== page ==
The establishment of a nursing peer review committee is required if a person regularly employs, hires, or contracts for the services of eight or more vocational nurses or if a person regularly employs, hires, or contracts for the services of eight or more nurses, at least four of whom are registered nurses, for professional nurses.1
The members of a peer review committee should have nurses as three-fourths of its members.1 For a peer review committee that involves the practice of vocational nurses, it should mostly include vocational nurses as members or may have only registered nurses and vocational nurses as voting members.1 Moreover, a peer review that involves the practice of professional nursing must have registered nurses as two-thirds of its members and may have only registered nurses as voting members.1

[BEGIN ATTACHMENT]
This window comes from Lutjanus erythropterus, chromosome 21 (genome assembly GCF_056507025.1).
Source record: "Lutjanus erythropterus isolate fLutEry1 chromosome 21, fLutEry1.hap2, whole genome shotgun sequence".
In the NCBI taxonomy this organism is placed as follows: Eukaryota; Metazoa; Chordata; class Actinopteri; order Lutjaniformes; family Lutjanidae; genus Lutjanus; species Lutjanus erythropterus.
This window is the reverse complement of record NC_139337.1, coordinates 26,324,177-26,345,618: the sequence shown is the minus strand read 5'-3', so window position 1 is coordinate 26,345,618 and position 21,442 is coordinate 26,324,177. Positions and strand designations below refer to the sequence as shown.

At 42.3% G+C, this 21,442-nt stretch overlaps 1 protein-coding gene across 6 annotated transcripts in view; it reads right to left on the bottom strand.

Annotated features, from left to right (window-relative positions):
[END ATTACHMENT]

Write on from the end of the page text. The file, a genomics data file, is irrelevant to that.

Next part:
A nursing peer review committee is responsible for disclosing written, or oral communications made to the committee and the records and proceedings of the committee, on request, to a licensing authority of any state or a law enforcement agency investigating a criminal matter.1 However, a peer review committee is responsible for disclosing written or oral communications to another peer review committee, a licensing agency of the state, or a person engaged in research.1
The Texas nursing law is a complete code of conduct for nurses, including the principles of nursing ethics and boundaries. The American Nurses Association Code of Ethics states that “The nurse’s primary commitment is to the patient, whether an individual, family, group, community, or population.” Certain situations may offer challenges to nurses, including conflicts of interest, collaborative situations, and issues of professional boundaries.2